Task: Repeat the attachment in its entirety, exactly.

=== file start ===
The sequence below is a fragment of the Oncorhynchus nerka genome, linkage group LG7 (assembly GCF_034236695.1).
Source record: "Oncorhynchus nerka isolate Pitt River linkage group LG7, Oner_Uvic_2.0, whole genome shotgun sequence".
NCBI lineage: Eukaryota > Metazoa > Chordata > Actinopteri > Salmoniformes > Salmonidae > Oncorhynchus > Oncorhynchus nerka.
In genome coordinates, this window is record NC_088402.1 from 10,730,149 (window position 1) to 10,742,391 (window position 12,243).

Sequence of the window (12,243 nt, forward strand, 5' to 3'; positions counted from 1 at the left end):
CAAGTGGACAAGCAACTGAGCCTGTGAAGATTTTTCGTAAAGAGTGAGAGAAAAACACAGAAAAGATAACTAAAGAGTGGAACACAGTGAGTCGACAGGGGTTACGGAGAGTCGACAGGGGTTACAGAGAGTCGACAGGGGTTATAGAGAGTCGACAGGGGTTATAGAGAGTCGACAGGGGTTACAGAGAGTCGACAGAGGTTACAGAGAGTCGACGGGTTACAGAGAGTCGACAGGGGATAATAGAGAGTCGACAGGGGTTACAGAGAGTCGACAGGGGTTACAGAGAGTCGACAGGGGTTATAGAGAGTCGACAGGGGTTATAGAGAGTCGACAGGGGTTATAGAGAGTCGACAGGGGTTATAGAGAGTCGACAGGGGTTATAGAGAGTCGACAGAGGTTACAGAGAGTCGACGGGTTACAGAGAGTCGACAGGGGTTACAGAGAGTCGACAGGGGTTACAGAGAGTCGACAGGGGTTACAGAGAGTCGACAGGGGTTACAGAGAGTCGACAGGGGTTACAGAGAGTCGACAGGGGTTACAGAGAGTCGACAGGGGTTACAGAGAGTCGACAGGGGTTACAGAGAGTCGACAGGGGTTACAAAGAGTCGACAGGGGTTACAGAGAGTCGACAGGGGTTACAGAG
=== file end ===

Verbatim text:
The sequence below is a fragment of the Oncorhynchus nerka genome, linkage group LG7 (assembly GCF_034236695.1).
Source record: "Oncorhynchus nerka isolate Pitt River linkage group LG7, Oner_Uvic_2.0, whole genome shotgun sequence".
NCBI lineage: Eukaryota > Metazoa > Chordata > Actinopteri > Salmoniformes > Salmonidae > Oncorhynchus > Oncorhynchus nerka.
In genome coordinates, this window is record NC_088402.1 from 10,730,149 (window position 1) to 10,742,391 (window position 12,243).

Sequence of the window (12,243 nt, forward strand, 5' to 3'; positions counted from 1 at the left end):
CAAGTGGACAAGCAACTGAGCCTGTGAAGATTTTTCGTAAAGAGTGAGAGAAAAACACAGAAAAGATAACTAAAGAGTGGAACACAGTGAGTCGACAGGGGTTACGGAGAGTCGACAGGGGTTACAGAGAGTCGACAGGGGTTATAGAGAGTCGACAGGGGTTATAGAGAGTCGACAGGGGTTACAGAGAGTCGACAGAGGTTACAGAGAGTCGACGGGTTACAGAGAGTCGACAGGGGATAATAGAGAGTCGACAGGGGTTACAGAGAGTCGACAGGGGTTACAGAGAGTCGACAGGGGTTATAGAGAGTCGACAGGGGTTATAGAGAGTCGACAGGGGTTATAGAGAGTCGACAGGGGTTATAGAGAGTCGACAGGGGTTATAGAGAGTCGACAGAGGTTACAGAGAGTCGACGGGTTACAGAGAGTCGACAGGGGTTACAGAGAGTCGACAGGGGTTACAGAGAGTCGACAGGGGTTACAGAGAGTCGACAGGGGTTACAGAGAGTCGACAGGGGTTACAGAGAGTCGACAGGGGTTACAGAGAGTCGACAGGGGTTACAGAGAGTCGACAGGGGTTACAGAGAGTCGACAGGGGTTACAAAGAGTCGACAGGGGTTACAGAGAGTCGACAGGGGTTACAGAG